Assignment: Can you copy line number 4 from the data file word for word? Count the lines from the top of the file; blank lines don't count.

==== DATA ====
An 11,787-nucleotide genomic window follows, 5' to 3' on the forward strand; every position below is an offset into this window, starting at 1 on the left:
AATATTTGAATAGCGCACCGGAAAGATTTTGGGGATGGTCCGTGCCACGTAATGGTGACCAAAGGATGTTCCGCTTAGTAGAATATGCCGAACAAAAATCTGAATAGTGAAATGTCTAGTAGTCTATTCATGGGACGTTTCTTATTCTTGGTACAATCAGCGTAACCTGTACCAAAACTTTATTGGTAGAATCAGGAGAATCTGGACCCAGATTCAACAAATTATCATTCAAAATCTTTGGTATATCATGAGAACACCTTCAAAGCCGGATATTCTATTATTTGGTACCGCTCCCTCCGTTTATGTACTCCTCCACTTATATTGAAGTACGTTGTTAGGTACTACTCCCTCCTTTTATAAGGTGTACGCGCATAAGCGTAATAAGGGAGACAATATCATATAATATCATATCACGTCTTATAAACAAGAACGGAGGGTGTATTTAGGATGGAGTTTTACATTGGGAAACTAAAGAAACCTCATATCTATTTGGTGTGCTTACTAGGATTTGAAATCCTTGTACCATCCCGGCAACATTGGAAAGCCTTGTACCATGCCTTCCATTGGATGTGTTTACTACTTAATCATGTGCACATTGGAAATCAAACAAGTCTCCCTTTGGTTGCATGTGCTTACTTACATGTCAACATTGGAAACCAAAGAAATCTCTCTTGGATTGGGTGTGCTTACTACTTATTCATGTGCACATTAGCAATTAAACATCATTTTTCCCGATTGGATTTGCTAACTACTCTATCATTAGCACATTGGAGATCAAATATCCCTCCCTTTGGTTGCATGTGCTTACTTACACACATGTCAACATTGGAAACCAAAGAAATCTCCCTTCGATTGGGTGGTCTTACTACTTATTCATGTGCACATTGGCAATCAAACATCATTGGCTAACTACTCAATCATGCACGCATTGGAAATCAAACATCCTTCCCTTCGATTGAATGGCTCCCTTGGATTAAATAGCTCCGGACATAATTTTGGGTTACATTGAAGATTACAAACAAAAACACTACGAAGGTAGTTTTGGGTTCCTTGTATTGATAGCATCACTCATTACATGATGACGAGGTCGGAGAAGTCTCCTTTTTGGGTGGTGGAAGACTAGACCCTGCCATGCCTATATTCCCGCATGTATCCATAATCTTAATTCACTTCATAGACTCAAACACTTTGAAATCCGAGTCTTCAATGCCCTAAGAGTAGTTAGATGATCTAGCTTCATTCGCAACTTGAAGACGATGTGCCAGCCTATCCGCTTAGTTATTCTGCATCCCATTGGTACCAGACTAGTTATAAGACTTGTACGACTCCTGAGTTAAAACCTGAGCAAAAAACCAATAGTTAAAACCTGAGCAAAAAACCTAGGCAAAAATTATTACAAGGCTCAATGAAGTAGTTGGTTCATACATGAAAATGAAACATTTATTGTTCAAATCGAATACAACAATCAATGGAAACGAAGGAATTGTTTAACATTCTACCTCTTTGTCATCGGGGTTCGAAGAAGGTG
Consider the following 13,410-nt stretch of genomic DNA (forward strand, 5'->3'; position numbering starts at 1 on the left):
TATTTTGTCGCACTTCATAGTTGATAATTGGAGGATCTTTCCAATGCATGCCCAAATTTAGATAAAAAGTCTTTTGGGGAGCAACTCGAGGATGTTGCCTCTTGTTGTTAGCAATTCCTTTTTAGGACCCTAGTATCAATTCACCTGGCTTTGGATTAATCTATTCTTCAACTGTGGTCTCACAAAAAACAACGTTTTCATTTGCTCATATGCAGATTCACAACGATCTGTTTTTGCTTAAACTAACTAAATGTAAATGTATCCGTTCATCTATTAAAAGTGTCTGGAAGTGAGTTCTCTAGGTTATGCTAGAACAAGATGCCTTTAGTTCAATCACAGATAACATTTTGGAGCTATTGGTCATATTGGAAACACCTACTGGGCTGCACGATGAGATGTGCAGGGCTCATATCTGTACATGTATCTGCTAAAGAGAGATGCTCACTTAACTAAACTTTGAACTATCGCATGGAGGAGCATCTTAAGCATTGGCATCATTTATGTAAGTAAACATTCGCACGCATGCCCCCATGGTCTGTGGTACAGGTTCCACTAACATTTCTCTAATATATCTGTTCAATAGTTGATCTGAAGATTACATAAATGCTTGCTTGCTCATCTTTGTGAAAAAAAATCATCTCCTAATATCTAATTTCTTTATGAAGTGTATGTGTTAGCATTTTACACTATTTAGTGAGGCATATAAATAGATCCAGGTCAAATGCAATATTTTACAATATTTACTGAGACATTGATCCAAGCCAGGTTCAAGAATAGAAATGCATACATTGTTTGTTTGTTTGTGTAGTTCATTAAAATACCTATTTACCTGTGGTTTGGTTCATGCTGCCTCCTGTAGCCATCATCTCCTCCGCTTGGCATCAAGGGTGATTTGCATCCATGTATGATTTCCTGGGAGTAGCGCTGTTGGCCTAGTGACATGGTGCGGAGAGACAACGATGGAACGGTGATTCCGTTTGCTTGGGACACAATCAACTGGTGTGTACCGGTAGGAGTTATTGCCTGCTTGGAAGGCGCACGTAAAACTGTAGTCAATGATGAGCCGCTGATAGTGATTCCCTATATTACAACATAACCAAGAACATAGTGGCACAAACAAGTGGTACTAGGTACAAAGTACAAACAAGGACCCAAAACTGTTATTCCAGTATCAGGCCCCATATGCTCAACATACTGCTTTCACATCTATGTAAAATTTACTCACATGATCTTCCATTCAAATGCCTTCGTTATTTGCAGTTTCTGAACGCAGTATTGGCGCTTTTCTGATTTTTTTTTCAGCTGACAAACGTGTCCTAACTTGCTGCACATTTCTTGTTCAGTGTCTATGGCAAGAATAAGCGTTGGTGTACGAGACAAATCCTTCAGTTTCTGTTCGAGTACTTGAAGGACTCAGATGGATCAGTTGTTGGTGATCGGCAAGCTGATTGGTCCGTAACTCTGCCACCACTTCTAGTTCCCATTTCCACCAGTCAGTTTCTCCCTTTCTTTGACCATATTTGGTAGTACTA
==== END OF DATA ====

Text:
TATTTTGTCGCACTTCATAGTTGATAATTGGAGGATCTTTCCAATGCATGCCCAAATTTAGATAAAAAGTCTTTTGGGGAGCAACTCGAGGATGTTGCCTCTTGTTGTTAGCAATTCCTTTTTAGGACCCTAGTATCAATTCACCTGGCTTTGGATTAATCTATTCTTCAACTGTGGTCTCACAAAAAACAACGTTTTCATTTGCTCATATGCAGATTCACAACGATCTGTTTTTGCTTAAACTAACTAAATGTAAATGTATCCGTTCATCTATTAAAAGTGTCTGGAAGTGAGTTCTCTAGGTTATGCTAGAACAAGATGCCTTTAGTTCAATCACAGATAACATTTTGGAGCTATTGGTCATATTGGAAACACCTACTGGGCTGCACGATGAGATGTGCAGGGCTCATATCTGTACATGTATCTGCTAAAGAGAGATGCTCACTTAACTAAACTTTGAACTATCGCATGGAGGAGCATCTTAAGCATTGGCATCATTTATGTAAGTAAACATTCGCACGCATGCCCCCATGGTCTGTGGTACAGGTTCCACTAACATTTCTCTAATATATCTGTTCAATAGTTGATCTGAAGATTACATAAATGCTTGCTTGCTCATCTTTGTGAAAAAAAATCATCTCCTAATATCTAATTTCTTTATGAAGTGTATGTGTTAGCATTTTACACTATTTAGTGAGGCATATAAATAGATCCAGGTCAAATGCAATATTTTACAATATTTACTGAGACATTGATCCAAGCCAGGTTCAAGAATAGAAATGCATACATTGTTTGTTTGTTTGTGTAGTTCATTAAAATACCTATTTACCTGTGGTTTGGTTCATGCTGCCTCCTGTAGCCATCATCTCCTCCGCTTGGCATCAAGGGTGATTTGCATCCATGTATGATTTCCTGGGAGTAGCGCTGTTGGCCTAGTGACATGGTGCGGAGAGACAACGATGGAACGGTGATTCCGTTTGCTTGGGACACAATCAACTGGTGTGTACCGGTAGGAGTTATTGCCTGCTTGGAAGGCGCACGTAAAACTGTAGTCAATGATGAGCCGCTGATAGTGATTCCCTATATTACAACATAACCAAGAACATAGTGGCACAAACAAGTGGTACTAGGTACAAAGTACAAACAAGGACCCAAAACTGTTATTCCAGTATCAGGCCCCATATGCTCAACATACTGCTTTCACATCTATGTAAAATTTACTCACATGATCTTCCATTCAAATGCCTTCGTTATTTGCAGTTTCTGAACGCAGTATTGGCGCTTTTCTGATTTTTTTTTCAGCTGACAAACGTGTCCTAACTTGCTGCACATTTCTTGTTCAGTGTCTATGGCAAGAATAAGCGTTGGTGTACGAGACAAATCCTTCAGTTTCTGTTCGAGTACTTGAAGGACTCAGATGGATCAGTTGTTGGTGATCGGCAAGCTGATTGGTCCGTAACTCTGCCACCACTTCTAGTTCCCATTTCCACCAGTCAGTTTCTCCCTTTCTTTGACCATATTTGGTAGTACTA